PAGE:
Wednesday, 21 September 2011

Small shakeys

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Some 'stings' made for the showreel of exhibition 'The Day The Rain Turned To Paint', at the Zion Centre in Manchester, a few years ago. Organized together with the energetic, dynamic and colourful Manchester artist Anna Smith, it gathered work by local artists, performers, filmmakers and photographers. 
                                   

Saturday, 17 September 2011

Blue Hearts

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Here's another one - I made it during my second year at Man Met. I don't know what's happened to the sound on it, how unprofessional. 

Hearts

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I made this animation about three years ago. It was made without access to a lightbox, line tester etc - I just used my scanner and laptop. It's all scanned images or pics drawn on photoshop, so it's a wee bit clunky...but I sort of quite like it. I can't remember why I did it, or why it is about hearts. I think it was just an experiment. 
I draw hearts quite a lot, usually subconsciously, when I'm doodling - their shape is very satisfying. They take on different meanings whether you draw them softly, or raggedly, or scrawly...or at least, that's what I think. 

Tuesday, 6 September 2011

From my archives...Nic and Jo's Wedding Invitations

Invite 1Invite 2 - reverseWristband and sticker logoInvite ideaInvite ideaInvite back blue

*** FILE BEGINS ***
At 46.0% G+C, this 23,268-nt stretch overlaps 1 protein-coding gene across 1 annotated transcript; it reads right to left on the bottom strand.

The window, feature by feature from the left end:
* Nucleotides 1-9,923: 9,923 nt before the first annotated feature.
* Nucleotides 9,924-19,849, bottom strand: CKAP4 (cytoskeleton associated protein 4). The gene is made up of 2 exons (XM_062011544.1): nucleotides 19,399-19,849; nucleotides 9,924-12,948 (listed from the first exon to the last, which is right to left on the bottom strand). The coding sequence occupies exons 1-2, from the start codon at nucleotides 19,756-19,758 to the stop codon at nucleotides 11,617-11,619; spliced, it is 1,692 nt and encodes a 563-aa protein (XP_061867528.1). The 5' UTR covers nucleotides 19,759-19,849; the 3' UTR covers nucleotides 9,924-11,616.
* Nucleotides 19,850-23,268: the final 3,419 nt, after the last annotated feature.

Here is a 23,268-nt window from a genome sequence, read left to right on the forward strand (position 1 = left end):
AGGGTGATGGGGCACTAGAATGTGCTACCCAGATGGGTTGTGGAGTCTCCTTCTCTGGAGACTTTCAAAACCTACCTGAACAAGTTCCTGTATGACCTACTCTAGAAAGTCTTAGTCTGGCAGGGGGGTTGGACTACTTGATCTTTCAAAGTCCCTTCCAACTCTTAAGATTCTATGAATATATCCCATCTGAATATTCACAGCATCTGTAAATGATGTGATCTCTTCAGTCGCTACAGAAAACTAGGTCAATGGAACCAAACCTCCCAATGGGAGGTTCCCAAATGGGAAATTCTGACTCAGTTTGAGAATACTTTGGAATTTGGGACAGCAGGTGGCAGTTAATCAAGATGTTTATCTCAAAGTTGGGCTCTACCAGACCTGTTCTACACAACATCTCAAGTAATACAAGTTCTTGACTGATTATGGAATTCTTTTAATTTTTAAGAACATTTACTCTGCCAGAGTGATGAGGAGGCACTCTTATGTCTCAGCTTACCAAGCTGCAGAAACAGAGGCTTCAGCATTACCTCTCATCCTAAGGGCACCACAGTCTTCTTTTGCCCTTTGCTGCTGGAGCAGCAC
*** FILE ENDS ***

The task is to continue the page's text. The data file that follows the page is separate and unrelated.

Invite back black and blueRecipe card





Invitation designs for my friends' wedding last year. Another set of images I didn't want to gather dust on my computer hard-drive...and the next few posts on this blog will be dedicated to an archeological dig of my portfolio.

Sunday, 4 September 2011

Apple strudel and arts and crafts

Last night I met the lovely Emma Gatrill, a Brighton based musician (she sings, plays the harp and the clarinet, and probably many other things - all at once! Well, maybe...), and we had a spontaneous arts and crafts session in my bedroom, making a CD case and pocket for a demo of her album - here are the results. Not shown here is the back, onto which I attached a handmade, turquoise envelope with a secure flap to contain the CD. The drawing on the front is one I did a while ago, but spookily it looks a little like Emma. 
Have a listen to a preview of Emma's album here



Photographed by Amyas.


Cutting out and sticking things in good company is fun enough by itself, so what on earth could make the evening any better, I hear you ask (yes, you're asking, I know you are)? I'll tell you what - an Austrian feast, cooked up by my housemate and his girlfriend. Seven of us sitting round our stout little coffee table, chowing down on wiener schnitzel, potato salad, and home-made apple strudel with ice cream, plus quite a lot of wine, and then some coffee. Yes please!